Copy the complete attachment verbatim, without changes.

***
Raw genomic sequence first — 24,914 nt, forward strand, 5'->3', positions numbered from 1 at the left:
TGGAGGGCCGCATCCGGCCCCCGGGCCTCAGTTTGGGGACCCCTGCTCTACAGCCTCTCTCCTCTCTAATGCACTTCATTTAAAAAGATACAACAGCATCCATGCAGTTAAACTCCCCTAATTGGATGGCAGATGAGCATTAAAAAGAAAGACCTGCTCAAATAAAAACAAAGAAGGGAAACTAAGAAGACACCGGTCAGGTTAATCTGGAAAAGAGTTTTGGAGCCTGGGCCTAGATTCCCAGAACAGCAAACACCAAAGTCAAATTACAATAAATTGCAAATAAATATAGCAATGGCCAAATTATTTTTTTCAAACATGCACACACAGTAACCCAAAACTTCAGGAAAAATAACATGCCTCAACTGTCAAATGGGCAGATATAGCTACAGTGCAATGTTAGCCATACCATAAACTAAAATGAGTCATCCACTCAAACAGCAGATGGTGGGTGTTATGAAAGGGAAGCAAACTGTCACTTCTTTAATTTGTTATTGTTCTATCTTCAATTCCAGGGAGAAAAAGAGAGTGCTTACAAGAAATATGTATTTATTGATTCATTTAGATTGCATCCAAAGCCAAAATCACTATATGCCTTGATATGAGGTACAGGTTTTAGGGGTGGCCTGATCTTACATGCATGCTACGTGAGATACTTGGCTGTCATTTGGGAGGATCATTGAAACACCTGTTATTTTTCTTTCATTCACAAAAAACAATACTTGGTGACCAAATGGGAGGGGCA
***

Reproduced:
Raw genomic sequence first — 24,914 nt, forward strand, 5'->3', positions numbered from 1 at the left:
TGGAGGGCCGCATCCGGCCCCCGGGCCTCAGTTTGGGGACCCCTGCTCTACAGCCTCTCTCCTCTCTAATGCACTTCATTTAAAAAGATACAACAGCATCCATGCAGTTAAACTCCCCTAATTGGATGGCAGATGAGCATTAAAAAGAAAGACCTGCTCAAATAAAAACAAAGAAGGGAAACTAAGAAGACACCGGTCAGGTTAATCTGGAAAAGAGTTTTGGAGCCTGGGCCTAGATTCCCAGAACAGCAAACACCAAAGTCAAATTACAATAAATTGCAAATAAATATAGCAATGGCCAAATTATTTTTTTCAAACATGCACACACAGTAACCCAAAACTTCAGGAAAAATAACATGCCTCAACTGTCAAATGGGCAGATATAGCTACAGTGCAATGTTAGCCATACCATAAACTAAAATGAGTCATCCACTCAAACAGCAGATGGTGGGTGTTATGAAAGGGAAGCAAACTGTCACTTCTTTAATTTGTTATTGTTCTATCTTCAATTCCAGGGAGAAAAAGAGAGTGCTTACAAGAAATATGTATTTATTGATTCATTTAGATTGCATCCAAAGCCAAAATCACTATATGCCTTGATATGAGGTACAGGTTTTAGGGGTGGCCTGATCTTACATGCATGCTACGTGAGATACTTGGCTGTCATTTGGGAGGATCATTGAAACACCTGTTATTTTTCTTTCATTCACAAAAAACAATACTTGGTGACCAAATGGGAGGGGCA